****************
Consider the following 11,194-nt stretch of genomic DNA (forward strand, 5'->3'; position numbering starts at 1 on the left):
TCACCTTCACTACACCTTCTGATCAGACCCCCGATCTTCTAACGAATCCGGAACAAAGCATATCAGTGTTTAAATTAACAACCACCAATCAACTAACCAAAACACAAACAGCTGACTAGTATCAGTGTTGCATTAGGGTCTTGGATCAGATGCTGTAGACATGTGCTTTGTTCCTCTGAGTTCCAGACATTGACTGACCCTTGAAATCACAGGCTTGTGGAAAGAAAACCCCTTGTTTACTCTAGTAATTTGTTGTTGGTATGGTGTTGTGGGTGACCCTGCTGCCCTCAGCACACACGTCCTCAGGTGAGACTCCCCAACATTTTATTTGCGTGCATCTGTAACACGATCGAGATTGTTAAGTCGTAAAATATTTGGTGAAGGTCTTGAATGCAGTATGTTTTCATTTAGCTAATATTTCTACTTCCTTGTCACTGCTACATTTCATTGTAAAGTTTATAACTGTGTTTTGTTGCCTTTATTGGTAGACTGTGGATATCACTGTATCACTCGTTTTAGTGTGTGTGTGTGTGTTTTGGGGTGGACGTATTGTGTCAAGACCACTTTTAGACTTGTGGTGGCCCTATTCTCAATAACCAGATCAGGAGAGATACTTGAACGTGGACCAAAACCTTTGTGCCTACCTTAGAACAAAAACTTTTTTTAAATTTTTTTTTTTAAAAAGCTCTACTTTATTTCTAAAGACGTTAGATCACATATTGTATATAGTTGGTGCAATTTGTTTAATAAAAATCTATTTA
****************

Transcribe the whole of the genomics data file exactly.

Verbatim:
Consider the following 11,194-nt stretch of genomic DNA (forward strand, 5'->3'; position numbering starts at 1 on the left):
TCACCTTCACTACACCTTCTGATCAGACCCCCGATCTTCTAACGAATCCGGAACAAAGCATATCAGTGTTTAAATTAACAACCACCAATCAACTAACCAAAACACAAACAGCTGACTAGTATCAGTGTTGCATTAGGGTCTTGGATCAGATGCTGTAGACATGTGCTTTGTTCCTCTGAGTTCCAGACATTGACTGACCCTTGAAATCACAGGCTTGTGGAAAGAAAACCCCTTGTTTACTCTAGTAATTTGTTGTTGGTATGGTGTTGTGGGTGACCCTGCTGCCCTCAGCACACACGTCCTCAGGTGAGACTCCCCAACATTTTATTTGCGTGCATCTGTAACACGATCGAGATTGTTAAGTCGTAAAATATTTGGTGAAGGTCTTGAATGCAGTATGTTTTCATTTAGCTAATATTTCTACTTCCTTGTCACTGCTACATTTCATTGTAAAGTTTATAACTGTGTTTTGTTGCCTTTATTGGTAGACTGTGGATATCACTGTATCACTCGTTTTAGTGTGTGTGTGTGTGTTTTGGGGTGGACGTATTGTGTCAAGACCACTTTTAGACTTGTGGTGGCCCTATTCTCAATAACCAGATCAGGAGAGATACTTGAACGTGGACCAAAACCTTTGTGCCTACCTTAGAACAAAAACTTTTTTTAAATTTTTTTTTTTAAAAAGCTCTACTTTATTTCTAAAGACGTTAGATCACATATTGTATATAGTTGGTGCAATTTGTTTAATAAAAATCTATTTA